The Harford County Council passed a resolution Tuesday, by a 6-1 vote, criticizing the state's new gun safety bill.
The resolution says the Firearms Safety Act, which bans the sale of 45 kinds of rifles and magazines and requires "law-abiding citizens" to submit fees, background checks and training, contains sections which "may be" unconstitutional.
The bill recommends county government further analyze the bill to ensure it does not violate citizen rights.
The resolution is sponsored by Council members Dion Guthrie, Joe Woods and Dick Slutzky. Guthrie is a Democrat, while Slutzky and Woods are Republicans. Woods also owns a store in Bel Air that sells weapons.
The resolution clarifies it would not negate provisions of new gun laws that would ban weapon use by felons and those with a history of mental illness, or those that require "reasonable safety training."
Guthrie said the Cecil County Council recently passed a similar resolution.
"It's getting to the point that the state of Maryland keeps shoving all these changes on the county and keeps shoving all these unfunded mandates, it's time the county stands on its own two feet and stops accepting [it]," he said, noting there is nevertheless no money involved in the state bill.
Sheriff Jesse Bane said the resolution would not cause any hardship for the Harford County Sheriff's Office, Guthrie said.
Woods said he is very proud to be part of this resolution.
"It's a small message that we're sending but it's one of great importance," he said, adding it was "so sad" the majority of state legislators did not even want to listen when he talked to them about the bill.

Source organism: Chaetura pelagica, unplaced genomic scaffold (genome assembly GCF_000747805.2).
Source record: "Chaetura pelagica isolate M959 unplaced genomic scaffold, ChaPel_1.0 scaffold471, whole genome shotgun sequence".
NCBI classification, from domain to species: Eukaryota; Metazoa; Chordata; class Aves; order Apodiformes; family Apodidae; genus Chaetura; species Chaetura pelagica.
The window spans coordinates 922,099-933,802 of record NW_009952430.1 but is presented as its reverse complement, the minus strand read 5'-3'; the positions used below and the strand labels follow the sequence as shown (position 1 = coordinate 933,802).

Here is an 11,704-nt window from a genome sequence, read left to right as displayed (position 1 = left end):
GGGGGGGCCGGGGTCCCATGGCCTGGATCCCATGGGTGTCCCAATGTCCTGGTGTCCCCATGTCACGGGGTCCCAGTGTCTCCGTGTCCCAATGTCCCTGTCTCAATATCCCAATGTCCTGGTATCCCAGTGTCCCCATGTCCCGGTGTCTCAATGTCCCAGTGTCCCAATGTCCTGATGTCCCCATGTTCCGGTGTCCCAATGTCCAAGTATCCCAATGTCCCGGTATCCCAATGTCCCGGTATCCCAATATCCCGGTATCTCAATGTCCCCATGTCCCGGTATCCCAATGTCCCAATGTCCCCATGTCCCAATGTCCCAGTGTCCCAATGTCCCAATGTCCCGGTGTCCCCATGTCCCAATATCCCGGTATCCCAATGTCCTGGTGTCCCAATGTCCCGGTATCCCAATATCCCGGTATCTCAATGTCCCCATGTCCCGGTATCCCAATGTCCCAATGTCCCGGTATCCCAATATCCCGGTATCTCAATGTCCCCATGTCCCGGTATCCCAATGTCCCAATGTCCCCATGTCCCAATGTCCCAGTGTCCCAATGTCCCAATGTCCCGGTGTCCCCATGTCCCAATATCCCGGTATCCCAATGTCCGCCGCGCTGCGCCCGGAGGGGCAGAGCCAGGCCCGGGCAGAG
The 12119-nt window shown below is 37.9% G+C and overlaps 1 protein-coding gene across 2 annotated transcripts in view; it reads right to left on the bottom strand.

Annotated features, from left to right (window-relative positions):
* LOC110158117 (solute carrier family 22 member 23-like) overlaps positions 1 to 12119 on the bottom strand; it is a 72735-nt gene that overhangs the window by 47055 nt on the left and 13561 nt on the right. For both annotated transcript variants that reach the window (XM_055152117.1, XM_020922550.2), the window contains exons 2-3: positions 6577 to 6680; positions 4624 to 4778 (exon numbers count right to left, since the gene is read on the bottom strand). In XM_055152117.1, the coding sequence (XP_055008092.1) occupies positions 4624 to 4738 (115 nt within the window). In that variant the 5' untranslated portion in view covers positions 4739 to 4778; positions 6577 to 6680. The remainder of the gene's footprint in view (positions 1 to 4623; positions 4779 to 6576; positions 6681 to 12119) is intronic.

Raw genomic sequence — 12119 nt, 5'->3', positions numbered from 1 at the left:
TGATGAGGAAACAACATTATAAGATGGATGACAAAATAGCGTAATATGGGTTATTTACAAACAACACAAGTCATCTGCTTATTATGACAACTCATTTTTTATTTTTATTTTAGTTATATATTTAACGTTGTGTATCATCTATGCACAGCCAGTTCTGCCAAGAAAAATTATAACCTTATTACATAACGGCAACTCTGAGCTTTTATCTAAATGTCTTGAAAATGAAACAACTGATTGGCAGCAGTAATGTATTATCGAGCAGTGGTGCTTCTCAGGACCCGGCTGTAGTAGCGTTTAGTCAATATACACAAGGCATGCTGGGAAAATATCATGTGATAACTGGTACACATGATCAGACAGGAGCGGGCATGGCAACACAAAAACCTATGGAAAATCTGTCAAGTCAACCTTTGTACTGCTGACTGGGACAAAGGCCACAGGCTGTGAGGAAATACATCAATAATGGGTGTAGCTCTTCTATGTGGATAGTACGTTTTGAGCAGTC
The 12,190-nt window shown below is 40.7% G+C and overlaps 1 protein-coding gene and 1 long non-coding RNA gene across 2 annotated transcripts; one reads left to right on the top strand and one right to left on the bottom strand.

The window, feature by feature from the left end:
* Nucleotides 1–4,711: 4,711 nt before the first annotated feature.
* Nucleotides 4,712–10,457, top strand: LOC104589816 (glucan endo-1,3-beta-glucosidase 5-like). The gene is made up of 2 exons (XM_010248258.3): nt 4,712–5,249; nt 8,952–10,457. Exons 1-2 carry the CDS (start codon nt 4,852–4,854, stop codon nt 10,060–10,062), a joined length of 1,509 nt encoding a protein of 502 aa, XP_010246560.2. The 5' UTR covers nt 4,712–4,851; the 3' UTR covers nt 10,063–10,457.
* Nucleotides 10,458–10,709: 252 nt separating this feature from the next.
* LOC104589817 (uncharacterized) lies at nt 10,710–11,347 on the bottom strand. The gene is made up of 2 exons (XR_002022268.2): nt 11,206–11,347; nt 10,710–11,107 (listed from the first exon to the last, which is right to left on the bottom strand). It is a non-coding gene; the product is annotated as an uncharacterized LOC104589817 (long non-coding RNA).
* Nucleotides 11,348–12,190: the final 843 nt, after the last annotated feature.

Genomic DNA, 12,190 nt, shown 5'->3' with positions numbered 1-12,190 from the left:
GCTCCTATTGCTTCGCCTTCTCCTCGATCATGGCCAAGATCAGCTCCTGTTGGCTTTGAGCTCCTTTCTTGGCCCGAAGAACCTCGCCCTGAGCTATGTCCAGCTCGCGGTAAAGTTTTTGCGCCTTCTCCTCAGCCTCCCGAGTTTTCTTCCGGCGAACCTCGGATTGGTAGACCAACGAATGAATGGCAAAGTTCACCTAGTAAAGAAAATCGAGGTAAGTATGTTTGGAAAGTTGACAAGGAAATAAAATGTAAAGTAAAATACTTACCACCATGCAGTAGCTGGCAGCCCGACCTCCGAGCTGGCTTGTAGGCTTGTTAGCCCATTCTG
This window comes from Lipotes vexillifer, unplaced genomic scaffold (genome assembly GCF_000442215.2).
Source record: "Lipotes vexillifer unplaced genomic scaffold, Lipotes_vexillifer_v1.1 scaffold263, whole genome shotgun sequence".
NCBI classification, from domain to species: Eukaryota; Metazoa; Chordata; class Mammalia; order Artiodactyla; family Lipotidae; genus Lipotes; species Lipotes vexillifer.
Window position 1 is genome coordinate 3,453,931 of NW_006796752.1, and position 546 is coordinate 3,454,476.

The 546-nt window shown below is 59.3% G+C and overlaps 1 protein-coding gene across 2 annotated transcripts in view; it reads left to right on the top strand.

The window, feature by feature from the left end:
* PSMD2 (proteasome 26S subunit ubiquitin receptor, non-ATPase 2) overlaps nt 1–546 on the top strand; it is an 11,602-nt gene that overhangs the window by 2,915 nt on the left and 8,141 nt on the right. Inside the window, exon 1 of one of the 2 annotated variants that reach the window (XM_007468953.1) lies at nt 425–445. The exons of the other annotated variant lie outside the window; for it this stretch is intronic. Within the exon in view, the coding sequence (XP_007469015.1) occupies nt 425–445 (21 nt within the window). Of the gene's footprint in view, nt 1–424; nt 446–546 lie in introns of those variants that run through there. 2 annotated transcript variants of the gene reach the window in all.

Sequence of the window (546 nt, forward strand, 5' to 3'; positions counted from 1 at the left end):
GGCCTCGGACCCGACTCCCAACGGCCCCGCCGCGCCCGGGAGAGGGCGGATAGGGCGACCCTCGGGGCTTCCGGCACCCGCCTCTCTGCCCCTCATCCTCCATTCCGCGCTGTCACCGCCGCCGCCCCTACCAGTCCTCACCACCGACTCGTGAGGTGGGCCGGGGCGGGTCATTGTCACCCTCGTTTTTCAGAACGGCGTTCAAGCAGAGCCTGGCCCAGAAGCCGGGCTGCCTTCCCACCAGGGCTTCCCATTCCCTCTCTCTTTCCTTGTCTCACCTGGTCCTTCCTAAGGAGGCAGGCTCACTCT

Woods noted he does agree with parts of the state bill, such as allowing law enforcement officers to own high-capacity magazines.
He also noted he was happy to see Guthrie on board, to which Guthrie replied: "My wife just bought one of your guns."
Slutzky said he rarely tries to respond emotionally and after "dozens and dozens of hours" on the U.N. site for crime and drugs and analyzing FBI crime statistics for the past 30 years, he realized the public has the impression that violent crime has been increasing exponentially.
The homicide rate in the U.S., however, has gone down by 40 to 50 percent, Slutzky said, while the sale of firearms has increased "exponentially" since the 2004 assault weapon ban was removed.
Crimes besides homicide with firearms, Slutzky said, have gone down 60 percent in the U.S.
"We are actually arguably the second safest country in the Western hemisphere for crimes with firearms," Slutzky said.
He said Johns Hopkins University's studies on the subject have been biased because the university's Bloomberg School of Public Health has been heavily funded by Michael Bloomberg, the Mayor of New York City, who has been promoting anti-gun violence.
After reading Slutzky's comments on line, Daniel Webster, a professor and the director of the Johns Hopkins Center for Gun Policy and Research, said Slutzky was wrong.
"I direct the Johns Hopkins Center for Gun Policy and Research, and have been conducting research on gun policy for the past 23 years. Over this time, I have led numerous studies related to gun violence and published the results in 78 articles in scientific journals," Webster wrote in a letter to the editor that appears in its entirety on Page A8. "Those journals require that articles be independently reviewed and vetted by other experts in the field before accepting them for publication...The principle of academic freedom is one of the standards of responsible conduct of research I follow as a faculty member of Johns Hopkins University. This stipulates that the design, conduct and reporting of research must be independent of potential influence or biases from the funding source. Mayor Bloomberg does not dictate, oversee or vet my research, nor has he ever attempted to influence anything that I write or say pertaining to gun policy."
He called Slutzky's comments a "distraction."